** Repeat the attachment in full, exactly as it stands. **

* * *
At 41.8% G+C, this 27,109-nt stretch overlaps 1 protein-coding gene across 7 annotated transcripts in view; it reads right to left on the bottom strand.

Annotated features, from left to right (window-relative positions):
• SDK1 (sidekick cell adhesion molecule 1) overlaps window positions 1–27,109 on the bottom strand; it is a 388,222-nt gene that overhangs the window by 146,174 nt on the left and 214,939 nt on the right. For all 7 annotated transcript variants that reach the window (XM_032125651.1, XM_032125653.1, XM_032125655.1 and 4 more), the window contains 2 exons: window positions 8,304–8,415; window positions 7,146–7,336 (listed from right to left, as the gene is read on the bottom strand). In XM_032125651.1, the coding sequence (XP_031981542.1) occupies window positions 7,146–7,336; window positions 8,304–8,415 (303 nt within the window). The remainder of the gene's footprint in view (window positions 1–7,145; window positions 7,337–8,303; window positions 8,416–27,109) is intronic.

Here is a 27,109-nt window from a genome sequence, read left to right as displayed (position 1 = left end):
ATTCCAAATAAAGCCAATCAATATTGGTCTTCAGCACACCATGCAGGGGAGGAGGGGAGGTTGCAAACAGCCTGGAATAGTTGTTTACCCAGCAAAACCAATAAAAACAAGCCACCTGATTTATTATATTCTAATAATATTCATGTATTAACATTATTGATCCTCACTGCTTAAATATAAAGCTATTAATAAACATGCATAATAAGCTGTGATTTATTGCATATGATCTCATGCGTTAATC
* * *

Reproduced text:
At 41.8% G+C, this 27,109-nt stretch overlaps 1 protein-coding gene across 7 annotated transcripts in view; it reads right to left on the bottom strand.

Annotated features, from left to right (window-relative positions):
• SDK1 (sidekick cell adhesion molecule 1) overlaps window positions 1–27,109 on the bottom strand; it is a 388,222-nt gene that overhangs the window by 146,174 nt on the left and 214,939 nt on the right. For all 7 annotated transcript variants that reach the window (XM_032125651.1, XM_032125653.1, XM_032125655.1 and 4 more), the window contains 2 exons: window positions 8,304–8,415; window positions 7,146–7,336 (listed from right to left, as the gene is read on the bottom strand). In XM_032125651.1, the coding sequence (XP_031981542.1) occupies window positions 7,146–7,336; window positions 8,304–8,415 (303 nt within the window). The remainder of the gene's footprint in view (window positions 1–7,145; window positions 7,337–8,303; window positions 8,416–27,109) is intronic.

Here is a 27,109-nt window from a genome sequence, read left to right as displayed (position 1 = left end):
ATTCCAAATAAAGCCAATCAATATTGGTCTTCAGCACACCATGCAGGGGAGGAGGGGAGGTTGCAAACAGCCTGGAATAGTTGTTTACCCAGCAAAACCAATAAAAACAAGCCACCTGATTTATTATATTCTAATAATATTCATGTATTAACATTATTGATCCTCACTGCTTAAATATAAAGCTATTAATAAACATGCATAATAAGCTGTGATTTATTGCATATGATCTCATGCGTTAATC